Appleby Fair June 2011
Fine Bowtops Frisking the Sward - part 2

John Pockett - Vardo Artist & Historian

There were plenty of waggons at another village fairly close to Appleby on a different road.This village is where I stopped with a friend of mine last year and once again there were only waggons.  It's interesting that no traders were to be seen.























There was one chap present whom I met earlier this year.  He has built a nice Bill Wright copy, and his lady friend has also painted a waggon.

It's good to see young people showing interest doing this work.  So it does look like things will carry on in the future.







There was a red-painted waggon with an unusual winter scene painted on one side of the waggon; I think the other side had a summer scene.

This waggon was painted by a good friend of mine called Maggie who paints in the North Shropshire area.






The following day was the first day of Appleby, which was Thursday.  A very ornate waggon was built by Phil Jowett of Bentham near Lancaster.

He has built many waggons of a very fine quality.  This is one of his latest and was the talk of the fair.  It is a Bill Wright pot waggon copy and has been fabulously carved and painted.

























The paintwork was by Yorkie Greenwood and in quite unusual colours:  heavy colours of a very dark green and maroon unders, but it worked really well.

Yorkie's decorations are breathtaking, and he just gets better every time. Like Jowett, he proves you can still create the pure magic of rich colour and beauty of Gypsy waggons








It was lovely to see a very old waggon, a George Cox of Hereford.  I don't know who has done the work on this but it was very well done.


























Myself and Yorkie Greenwood very much admired how the paintwork was done, more in the old original style of not over-elaborating the decoration, and it looked very well.









Two more Jowett waggons were a full size van and a half-size one to match in every way.  These were also painted by Yorkie, and I later heard of a fabulous price paid for these two waggons.







On the whole the weather was very good at Appleby this year.  It was a bit overcast on the Wednesday, sadly when all the waggons were on the move, but Thursday was fine.





Friday was a very warm day, and the town was really busy.  Saturday was also packed, and it was the last day I spent at the fair.

Near where they run the horses up and down is a little white farm house.  The owners are very entrepreneurial, and they sell cups of tea and cakes and sandwiches from one of their buildings.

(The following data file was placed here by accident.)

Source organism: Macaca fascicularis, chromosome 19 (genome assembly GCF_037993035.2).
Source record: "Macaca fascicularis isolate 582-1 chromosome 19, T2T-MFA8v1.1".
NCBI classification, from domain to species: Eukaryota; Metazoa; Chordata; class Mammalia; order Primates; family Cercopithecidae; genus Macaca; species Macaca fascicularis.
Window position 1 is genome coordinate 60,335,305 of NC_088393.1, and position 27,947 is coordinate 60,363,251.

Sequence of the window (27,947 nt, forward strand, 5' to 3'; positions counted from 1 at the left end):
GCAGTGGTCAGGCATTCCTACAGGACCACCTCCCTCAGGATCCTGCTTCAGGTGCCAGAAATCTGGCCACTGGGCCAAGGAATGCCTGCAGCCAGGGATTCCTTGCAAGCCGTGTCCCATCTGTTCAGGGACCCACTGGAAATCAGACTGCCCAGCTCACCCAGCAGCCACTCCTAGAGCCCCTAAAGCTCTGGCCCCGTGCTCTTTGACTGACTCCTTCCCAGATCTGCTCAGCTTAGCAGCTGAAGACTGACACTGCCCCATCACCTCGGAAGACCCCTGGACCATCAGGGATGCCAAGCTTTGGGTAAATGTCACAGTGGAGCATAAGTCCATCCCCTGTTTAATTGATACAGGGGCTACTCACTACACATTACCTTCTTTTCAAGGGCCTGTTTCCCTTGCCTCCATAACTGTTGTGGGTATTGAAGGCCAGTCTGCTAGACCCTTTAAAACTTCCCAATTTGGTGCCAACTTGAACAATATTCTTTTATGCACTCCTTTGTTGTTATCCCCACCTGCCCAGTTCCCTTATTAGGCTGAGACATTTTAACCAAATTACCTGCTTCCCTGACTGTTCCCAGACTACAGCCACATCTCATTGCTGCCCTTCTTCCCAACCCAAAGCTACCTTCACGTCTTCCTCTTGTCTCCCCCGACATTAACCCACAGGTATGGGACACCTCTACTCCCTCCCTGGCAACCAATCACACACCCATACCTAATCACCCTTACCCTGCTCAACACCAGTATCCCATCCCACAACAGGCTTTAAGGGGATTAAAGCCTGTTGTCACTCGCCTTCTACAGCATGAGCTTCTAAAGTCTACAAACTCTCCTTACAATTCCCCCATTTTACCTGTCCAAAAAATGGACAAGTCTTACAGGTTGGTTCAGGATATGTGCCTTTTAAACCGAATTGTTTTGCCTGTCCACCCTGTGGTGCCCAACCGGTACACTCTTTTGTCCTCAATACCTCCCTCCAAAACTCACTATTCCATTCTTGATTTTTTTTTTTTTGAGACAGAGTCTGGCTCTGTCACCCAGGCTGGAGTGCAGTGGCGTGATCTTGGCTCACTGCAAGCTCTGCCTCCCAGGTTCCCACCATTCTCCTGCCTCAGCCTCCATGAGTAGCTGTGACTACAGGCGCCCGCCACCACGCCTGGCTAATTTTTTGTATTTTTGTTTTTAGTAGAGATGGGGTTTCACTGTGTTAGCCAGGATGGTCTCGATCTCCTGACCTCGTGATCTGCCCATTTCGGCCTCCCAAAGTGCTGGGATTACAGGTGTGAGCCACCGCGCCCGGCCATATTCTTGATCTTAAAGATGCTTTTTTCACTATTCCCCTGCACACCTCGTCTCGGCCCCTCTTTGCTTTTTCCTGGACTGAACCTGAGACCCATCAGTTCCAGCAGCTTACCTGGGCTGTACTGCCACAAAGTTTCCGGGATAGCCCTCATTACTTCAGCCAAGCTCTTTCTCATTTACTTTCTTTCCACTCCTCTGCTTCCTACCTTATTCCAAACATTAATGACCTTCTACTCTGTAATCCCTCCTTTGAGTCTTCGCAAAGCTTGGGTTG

It was a good fair and an enjoyable Appleby.  There wasn't too much trouble to see, but I must say the Saturday was so busy, and there's so much publicity now, that I'm afraid it's too much the amount of people that get there.  It rather spoils the fair.

There is talk that they may be able to change the dates of it or work it in a different way so that the main fair is held on the Monday, Tuesday and Wednesday, Wednesday being the main day.  As I've emphasized in the past, by Wednesday these days there is nothing left of the fair.  It's such a shame they don't hold it at the right time.  Most people complain that on the whole it's just become a Sunday market, and there's a lot of stalls that sell things which really do not relate to a horse fair, so it would be good to try to alter it a bit.  This year's attempt, with the cutting down of trailer caravans and people going earlier, will possibly help.

Text / images © ValleyStream / John Pockett Collection 2011.
Transcribed and edited by GypsyWaggons / UK Vardo Project.

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George Cox ledge waggon
A fine openlot - note the drip flap on the canvas - well worth fitting if you want your waggon to last.
Sheer elegance even today
At last a compromise
A bunch of bowtops and a fine dray
Jowett waggons are arguably the finest ever built today - as contemporary builders of classic style vardos Jowetts would match yesterday's finest coach builders.
Tranquil reflection - how it should still be today


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